On Friday, July 28, I learned from a Facebook page belonging to one of Stone’s friends that Stone was going through a difficult time. Sources told me he had left the Marion Police Department and that my complaint to Kansas C-POST was the reason. Late Monday, July 31, the confirmation came when Stone posted a link to a GoFundMe page where he sought money to attend a police dog training course. The page characterized him as a “former police officer.”

I notified the two Wichita news organizations of this information via e-mail, which included screenshots and links. I also notified the Marion County Record. David Colburn, news editor of the Record, was on the phone to me within minutes. He interviewed me and requested further documentation, which I sent him. The weekly newspaper’s deadline was the next day, so turning a story of this magnitude presented quite a challenge. Nonetheless, the Record had the story (click here to read it) in its Wednesday, August 2 edition. The two Wichita news organizations have yet to do the story. KAKE-TV ran The AP’s story on Friday, August 4.

With all due respect, I would be ashamed if the Marion County Record “scooped” me on a story I’d had access to for weeks. I can’t think of a valid reason for those two Wichita organizations not to do the story. Sure, it might anger law enforcement, but the little ol’ Record manages to survive and thrive and it does controversial stories about its cops and other public officials all the time. When people in power expect to be held accountable, they act accordingly.

The two news organizations involved are KSN-TV and The Wichita Eagle. I hope they’ll do the right thing and run stories about this matter. I continue to post links to their content on my Facebook page. Every time I do, I help boost their web page statistics just as their material helps draw “likes” and “shares” to my page.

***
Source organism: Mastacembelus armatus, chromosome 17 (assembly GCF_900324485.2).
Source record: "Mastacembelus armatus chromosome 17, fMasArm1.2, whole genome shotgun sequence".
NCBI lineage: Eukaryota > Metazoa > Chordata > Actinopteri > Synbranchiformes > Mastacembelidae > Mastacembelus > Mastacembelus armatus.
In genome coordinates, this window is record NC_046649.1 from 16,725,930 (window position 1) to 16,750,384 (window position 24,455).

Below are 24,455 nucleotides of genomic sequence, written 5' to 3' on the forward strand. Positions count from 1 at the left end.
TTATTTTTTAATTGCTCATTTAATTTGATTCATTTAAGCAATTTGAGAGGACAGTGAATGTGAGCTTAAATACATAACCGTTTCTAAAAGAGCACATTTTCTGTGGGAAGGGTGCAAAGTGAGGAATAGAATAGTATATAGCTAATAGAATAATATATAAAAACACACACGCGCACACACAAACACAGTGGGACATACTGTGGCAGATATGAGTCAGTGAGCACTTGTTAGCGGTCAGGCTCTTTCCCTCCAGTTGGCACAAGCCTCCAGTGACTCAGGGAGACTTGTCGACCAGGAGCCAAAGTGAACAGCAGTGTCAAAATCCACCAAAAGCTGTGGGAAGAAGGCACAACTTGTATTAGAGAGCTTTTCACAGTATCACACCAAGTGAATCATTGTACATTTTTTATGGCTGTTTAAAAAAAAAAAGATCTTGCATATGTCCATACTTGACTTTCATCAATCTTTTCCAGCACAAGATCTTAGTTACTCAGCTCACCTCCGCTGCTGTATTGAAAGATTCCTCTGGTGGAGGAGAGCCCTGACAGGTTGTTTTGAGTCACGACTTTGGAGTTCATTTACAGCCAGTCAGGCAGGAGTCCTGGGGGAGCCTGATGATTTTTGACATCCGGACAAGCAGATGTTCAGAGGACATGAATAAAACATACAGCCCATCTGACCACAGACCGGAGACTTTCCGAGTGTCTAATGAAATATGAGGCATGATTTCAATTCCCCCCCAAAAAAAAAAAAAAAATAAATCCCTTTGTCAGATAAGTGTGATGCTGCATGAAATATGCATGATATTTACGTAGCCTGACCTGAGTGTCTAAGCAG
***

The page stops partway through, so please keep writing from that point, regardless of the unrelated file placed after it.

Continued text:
Both these organizations do good work, but these errors of omission need to stop and not just in these two newsrooms. The local media in general need to do a much better job of holding public officials accountable. Perhaps part of the reason Wichita has stagnated and lost big-name corporations such as Boeing, Pizza Hut, and Rent-A-Center is that its leadership never felt the heat from a vigorous press and became too complacent and entrenched.

Awhile back, a friend of mine — a sister of the fellow who gave me my start in the news business many years ago — shared the photo, above, to my Facebook timeline. It is as true now as when George Orwell wrote it. If you are a journalist and you don’t like controversy, you’re in the wrong business. If you think you are doing your viewers or readers a service by passing up a controversial story just so you can get easy sound bites at car wrecks and shootings, you are sadly mistaken.

The Arkansas Gazette lost $2 million in an advertising boycott because it backed the Little Rock Nine, who were fighting for school desegregation. Here we are, 60 years later, and the cowardly Wichita news media won’t even turn a story because they’re carrying water for law enforcement. Pathetic! And it must change now!

Former Butler Deputy Resigns From Marion Police Department

By Lee White

The Marion County Record (click here) and The Associated Press (click here) have reported on a complaint I filed with the Kansas Commission on Peace Officer Standards and Training July 10 against a former Butler County sheriff’s deputy, Michael Stone. I may write a bit more about the matter later and share some of the public documents I found, but given that there are public agencies, news agencies, and individuals still looking into the case, I’ll leave you with links to the stories that the good and capable reporters for the Record and The AP have filed. Thanks for reading!

Watchdog Files Open Records Requests In Augusta Threats Case

By Lee White

((UPDATE 4/25/2017: The Butler County Sheriff’s Department reports that it has no such complaints on file.))

((UPDATE 4/28/2017: The Kansas Bureau of Investigation reports that it hasn’t yet received any such complaints.))